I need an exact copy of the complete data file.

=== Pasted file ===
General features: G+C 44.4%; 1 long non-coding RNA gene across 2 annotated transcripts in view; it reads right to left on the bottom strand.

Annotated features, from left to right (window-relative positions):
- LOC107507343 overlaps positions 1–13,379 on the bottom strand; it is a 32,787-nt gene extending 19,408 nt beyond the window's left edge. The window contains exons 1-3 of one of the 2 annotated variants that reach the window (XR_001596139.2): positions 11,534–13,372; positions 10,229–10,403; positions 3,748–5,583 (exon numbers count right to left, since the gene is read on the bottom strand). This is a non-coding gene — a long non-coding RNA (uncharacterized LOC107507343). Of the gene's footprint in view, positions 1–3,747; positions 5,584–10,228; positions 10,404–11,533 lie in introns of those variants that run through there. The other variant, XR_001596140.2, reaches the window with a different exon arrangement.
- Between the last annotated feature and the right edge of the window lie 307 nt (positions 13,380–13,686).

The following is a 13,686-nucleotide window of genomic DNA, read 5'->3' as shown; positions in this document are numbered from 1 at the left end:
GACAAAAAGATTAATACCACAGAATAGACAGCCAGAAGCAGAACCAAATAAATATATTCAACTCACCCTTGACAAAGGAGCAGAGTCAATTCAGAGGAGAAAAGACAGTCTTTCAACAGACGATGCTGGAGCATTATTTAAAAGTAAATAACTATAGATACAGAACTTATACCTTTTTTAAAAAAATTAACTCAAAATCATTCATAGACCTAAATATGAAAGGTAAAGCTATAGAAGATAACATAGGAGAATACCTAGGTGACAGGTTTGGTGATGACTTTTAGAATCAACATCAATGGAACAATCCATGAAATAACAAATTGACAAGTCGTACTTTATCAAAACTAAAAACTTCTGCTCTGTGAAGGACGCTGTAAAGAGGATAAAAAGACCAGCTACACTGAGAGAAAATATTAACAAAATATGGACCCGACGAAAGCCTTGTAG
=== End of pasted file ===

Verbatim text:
General features: G+C 44.4%; 1 long non-coding RNA gene across 2 annotated transcripts in view; it reads right to left on the bottom strand.

Annotated features, from left to right (window-relative positions):
- LOC107507343 overlaps positions 1–13,379 on the bottom strand; it is a 32,787-nt gene extending 19,408 nt beyond the window's left edge. The window contains exons 1-3 of one of the 2 annotated variants that reach the window (XR_001596139.2): positions 11,534–13,372; positions 10,229–10,403; positions 3,748–5,583 (exon numbers count right to left, since the gene is read on the bottom strand). This is a non-coding gene — a long non-coding RNA (uncharacterized LOC107507343). Of the gene's footprint in view, positions 1–3,747; positions 5,584–10,228; positions 10,404–11,533 lie in introns of those variants that run through there. The other variant, XR_001596140.2, reaches the window with a different exon arrangement.
- Between the last annotated feature and the right edge of the window lie 307 nt (positions 13,380–13,686).

The following is a 13,686-nucleotide window of genomic DNA, read 5'->3' as shown; positions in this document are numbered from 1 at the left end:
GACAAAAAGATTAATACCACAGAATAGACAGCCAGAAGCAGAACCAAATAAATATATTCAACTCACCCTTGACAAAGGAGCAGAGTCAATTCAGAGGAGAAAAGACAGTCTTTCAACAGACGATGCTGGAGCATTATTTAAAAGTAAATAACTATAGATACAGAACTTATACCTTTTTTAAAAAAATTAACTCAAAATCATTCATAGACCTAAATATGAAAGGTAAAGCTATAGAAGATAACATAGGAGAATACCTAGGTGACAGGTTTGGTGATGACTTTTAGAATCAACATCAATGGAACAATCCATGAAATAACAAATTGACAAGTCGTACTTTATCAAAACTAAAAACTTCTGCTCTGTGAAGGACGCTGTAAAGAGGATAAAAAGACCAGCTACACTGAGAGAAAATATTAACAAAATATGGACCCGACGAAAGCCTTGTAG